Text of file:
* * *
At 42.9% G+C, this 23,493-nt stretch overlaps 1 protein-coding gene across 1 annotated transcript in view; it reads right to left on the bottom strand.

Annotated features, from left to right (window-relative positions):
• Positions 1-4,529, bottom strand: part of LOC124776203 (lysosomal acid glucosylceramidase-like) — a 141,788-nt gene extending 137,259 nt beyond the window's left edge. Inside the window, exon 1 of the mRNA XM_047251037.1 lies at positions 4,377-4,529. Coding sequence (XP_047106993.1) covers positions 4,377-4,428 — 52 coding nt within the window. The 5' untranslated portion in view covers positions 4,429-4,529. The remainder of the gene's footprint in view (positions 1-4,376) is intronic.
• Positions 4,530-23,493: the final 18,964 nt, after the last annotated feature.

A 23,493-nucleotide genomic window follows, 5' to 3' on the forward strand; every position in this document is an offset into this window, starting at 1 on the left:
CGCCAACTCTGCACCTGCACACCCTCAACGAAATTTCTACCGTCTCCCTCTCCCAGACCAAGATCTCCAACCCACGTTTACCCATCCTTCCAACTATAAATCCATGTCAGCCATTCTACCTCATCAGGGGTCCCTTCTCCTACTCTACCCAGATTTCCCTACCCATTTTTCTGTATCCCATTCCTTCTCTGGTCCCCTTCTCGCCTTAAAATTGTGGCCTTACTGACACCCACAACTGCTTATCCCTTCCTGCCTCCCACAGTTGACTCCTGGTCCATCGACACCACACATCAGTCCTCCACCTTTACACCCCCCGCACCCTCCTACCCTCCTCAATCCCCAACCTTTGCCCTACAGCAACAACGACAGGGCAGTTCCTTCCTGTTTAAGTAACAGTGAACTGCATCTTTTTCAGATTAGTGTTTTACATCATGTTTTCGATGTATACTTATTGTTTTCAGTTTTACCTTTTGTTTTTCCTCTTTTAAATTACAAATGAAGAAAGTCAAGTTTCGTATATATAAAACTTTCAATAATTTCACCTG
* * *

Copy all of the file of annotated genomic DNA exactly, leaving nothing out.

At 42.9% G+C, this 23,493-nt stretch overlaps 1 protein-coding gene across 1 annotated transcript in view; it reads right to left on the bottom strand.

Annotated features, from left to right (window-relative positions):
• Positions 1-4,529, bottom strand: part of LOC124776203 (lysosomal acid glucosylceramidase-like) — a 141,788-nt gene extending 137,259 nt beyond the window's left edge. Inside the window, exon 1 of the mRNA XM_047251037.1 lies at positions 4,377-4,529. Coding sequence (XP_047106993.1) covers positions 4,377-4,428 — 52 coding nt within the window. The 5' untranslated portion in view covers positions 4,429-4,529. The remainder of the gene's footprint in view (positions 1-4,376) is intronic.
• Positions 4,530-23,493: the final 18,964 nt, after the last annotated feature.

A 23,493-nucleotide genomic window follows, 5' to 3' on the forward strand; every position in this document is an offset into this window, starting at 1 on the left:
CGCCAACTCTGCACCTGCACACCCTCAACGAAATTTCTACCGTCTCCCTCTCCCAGACCAAGATCTCCAACCCACGTTTACCCATCCTTCCAACTATAAATCCATGTCAGCCATTCTACCTCATCAGGGGTCCCTTCTCCTACTCTACCCAGATTTCCCTACCCATTTTTCTGTATCCCATTCCTTCTCTGGTCCCCTTCTCGCCTTAAAATTGTGGCCTTACTGACACCCACAACTGCTTATCCCTTCCTGCCTCCCACAGTTGACTCCTGGTCCATCGACACCACACATCAGTCCTCCACCTTTACACCCCCCGCACCCTCCTACCCTCCTCAATCCCCAACCTTTGCCCTACAGCAACAACGACAGGGCAGTTCCTTCCTGTTTAAGTAACAGTGAACTGCATCTTTTTCAGATTAGTGTTTTACATCATGTTTTCGATGTATACTTATTGTTTTCAGTTTTACCTTTTGTTTTTCCTCTTTTAAATTACAAATGAAGAAAGTCAAGTTTCGTATATATAAAACTTTCAATAATTTCACCTG